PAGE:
Playoffs or a high draft pick? The 2009 Blues on what’s more beneficial in 2024


In 2008-09, former St. Louis Blues captain David Backes was in his second NHL season and considered himself friendly with Ryan Kesler. Then, in his first-career playoff series, Backes matched up against the sturdy Vancouver Canucks forward.

“He was downright ruthless in that series,” Backes remembers. “I’m like, ‘Alright, this is for keeps, this is no BS, and you know what — if you’ve got to lose friends over winning a playoff series, that’s fine when the stakes are this high.’ That was Game 1 when I learned that lesson, and that’s just Round 1. It only goes up from there.”

The Blues were swept by Vancouver in four games and didn’t qualify for the playoffs the next two seasons. But that experience against the Canucks stuck with Backes when they returned to the postseason in 2012 — the first of seven trips in eight years, culminating with the Stanley Cup in 2019.

Backes, of course, wasn’t around for the Cup, but a few others — Alexander Steen and David Perron (gone and returned) — were. You may not be able to connect the dots between that series and the team on the ice a decade later because of the significant roster turnover, but it would be fair to say that it set in motion the foundation for the franchise’s first trip to the Western Conference finals in 2016 and eventually a championship.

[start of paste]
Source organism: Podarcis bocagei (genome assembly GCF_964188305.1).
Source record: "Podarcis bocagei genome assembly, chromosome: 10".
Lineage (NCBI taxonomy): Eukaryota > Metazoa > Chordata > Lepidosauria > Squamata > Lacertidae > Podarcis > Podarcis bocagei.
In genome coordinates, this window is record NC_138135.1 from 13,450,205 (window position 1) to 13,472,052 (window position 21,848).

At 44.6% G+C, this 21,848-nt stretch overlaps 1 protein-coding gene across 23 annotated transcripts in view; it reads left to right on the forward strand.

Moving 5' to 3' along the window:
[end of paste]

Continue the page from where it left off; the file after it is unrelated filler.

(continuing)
“I certainly think so,” Backes says. “If everyone recalls, you had management saying, ‘This isn’t our time quite yet, and we’re going to continue to build this slowly instead of trying to take jumps at the trade deadline and acquire more players.’

“We were a hard-nosed team that, when guys did get shuffled in, it took a year or two to see what the culture is and for them to buy in, until they go, ‘This is worth it.’ Then you get back in the playoffs, it all starts to click and things are looking up.”

The current Blues similarly appear years away from competing for the Cup, but as they enter the final stretch of 2023-24, there’s been a debate about what would be more beneficial: making the playoffs or falling out of the race and securing a higher draft pick.

To analyze that question, The Athletic took a look back at the positives from that playoff trip 15 years ago — as well as its cost in the draft.

It may help you decide which way you’d like to see the rest of the season unfold.


In 2008-09, the Blues went 25-9-7 in the second half of the season, which was the best mark in the NHL.